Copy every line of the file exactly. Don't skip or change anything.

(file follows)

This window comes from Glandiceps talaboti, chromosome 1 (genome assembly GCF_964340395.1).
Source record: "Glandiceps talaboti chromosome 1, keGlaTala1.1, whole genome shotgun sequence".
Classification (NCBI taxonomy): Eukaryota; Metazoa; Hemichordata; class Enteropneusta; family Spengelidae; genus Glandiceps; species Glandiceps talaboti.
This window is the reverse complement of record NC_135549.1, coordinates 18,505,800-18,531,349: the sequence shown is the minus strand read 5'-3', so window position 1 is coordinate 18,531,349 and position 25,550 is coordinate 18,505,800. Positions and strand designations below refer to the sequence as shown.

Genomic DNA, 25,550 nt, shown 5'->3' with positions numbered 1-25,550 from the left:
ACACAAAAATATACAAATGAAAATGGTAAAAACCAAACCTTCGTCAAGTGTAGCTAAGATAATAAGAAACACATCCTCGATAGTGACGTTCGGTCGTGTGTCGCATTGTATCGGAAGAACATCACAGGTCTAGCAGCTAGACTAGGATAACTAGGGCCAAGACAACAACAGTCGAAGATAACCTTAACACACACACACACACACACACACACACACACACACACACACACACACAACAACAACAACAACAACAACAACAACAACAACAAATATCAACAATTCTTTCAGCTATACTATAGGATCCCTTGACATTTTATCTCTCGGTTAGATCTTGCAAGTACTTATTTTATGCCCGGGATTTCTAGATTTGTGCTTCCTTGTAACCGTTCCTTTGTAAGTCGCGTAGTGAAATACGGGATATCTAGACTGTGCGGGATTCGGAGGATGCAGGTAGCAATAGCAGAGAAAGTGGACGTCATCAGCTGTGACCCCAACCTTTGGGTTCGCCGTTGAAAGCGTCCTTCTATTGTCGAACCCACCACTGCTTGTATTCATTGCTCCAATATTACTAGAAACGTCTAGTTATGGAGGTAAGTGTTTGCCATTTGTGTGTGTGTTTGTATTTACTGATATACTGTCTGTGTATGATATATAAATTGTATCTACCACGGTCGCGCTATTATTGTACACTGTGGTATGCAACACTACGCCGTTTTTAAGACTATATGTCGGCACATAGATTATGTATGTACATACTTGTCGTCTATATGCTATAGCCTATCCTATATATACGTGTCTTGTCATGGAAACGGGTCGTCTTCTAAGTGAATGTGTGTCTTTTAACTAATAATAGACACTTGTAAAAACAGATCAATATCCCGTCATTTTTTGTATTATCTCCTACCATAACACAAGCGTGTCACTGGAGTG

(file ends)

This window comes from Glandiceps talaboti, chromosome 1 (genome assembly GCF_964340395.1).
Source record: "Glandiceps talaboti chromosome 1, keGlaTala1.1, whole genome shotgun sequence".
Classification (NCBI taxonomy): Eukaryota; Metazoa; Hemichordata; class Enteropneusta; family Spengelidae; genus Glandiceps; species Glandiceps talaboti.
This window is the reverse complement of record NC_135549.1, coordinates 18,505,800-18,531,349: the sequence shown is the minus strand read 5'-3', so window position 1 is coordinate 18,531,349 and position 25,550 is coordinate 18,505,800. Positions and strand designations below refer to the sequence as shown.

Genomic DNA, 25,550 nt, shown 5'->3' with positions numbered 1-25,550 from the left:
ACACAAAAATATACAAATGAAAATGGTAAAAACCAAACCTTCGTCAAGTGTAGCTAAGATAATAAGAAACACATCCTCGATAGTGACGTTCGGTCGTGTGTCGCATTGTATCGGAAGAACATCACAGGTCTAGCAGCTAGACTAGGATAACTAGGGCCAAGACAACAACAGTCGAAGATAACCTTAACACACACACACACACACACACACACACACACACACACACACACACACAACAACAACAACAACAACAACAACAACAACAACAAATATCAACAATTCTTTCAGCTATACTATAGGATCCCTTGACATTTTATCTCTCGGTTAGATCTTGCAAGTACTTATTTTATGCCCGGGATTTCTAGATTTGTGCTTCCTTGTAACCGTTCCTTTGTAAGTCGCGTAGTGAAATACGGGATATCTAGACTGTGCGGGATTCGGAGGATGCAGGTAGCAATAGCAGAGAAAGTGGACGTCATCAGCTGTGACCCCAACCTTTGGGTTCGCCGTTGAAAGCGTCCTTCTATTGTCGAACCCACCACTGCTTGTATTCATTGCTCCAATATTACTAGAAACGTCTAGTTATGGAGGTAAGTGTTTGCCATTTGTGTGTGTGTTTGTATTTACTGATATACTGTCTGTGTATGATATATAAATTGTATCTACCACGGTCGCGCTATTATTGTACACTGTGGTATGCAACACTACGCCGTTTTTAAGACTATATGTCGGCACATAGATTATGTATGTACATACTTGTCGTCTATATGCTATAGCCTATCCTATATATACGTGTCTTGTCATGGAAACGGGTCGTCTTCTAAGTGAATGTGTGTCTTTTAACTAATAATAGACACTTGTAAAAACAGATCAATATCCCGTCATTTTTTGTATTATCTCCTACCATAACACAAGCGTGTCACTGGAGTG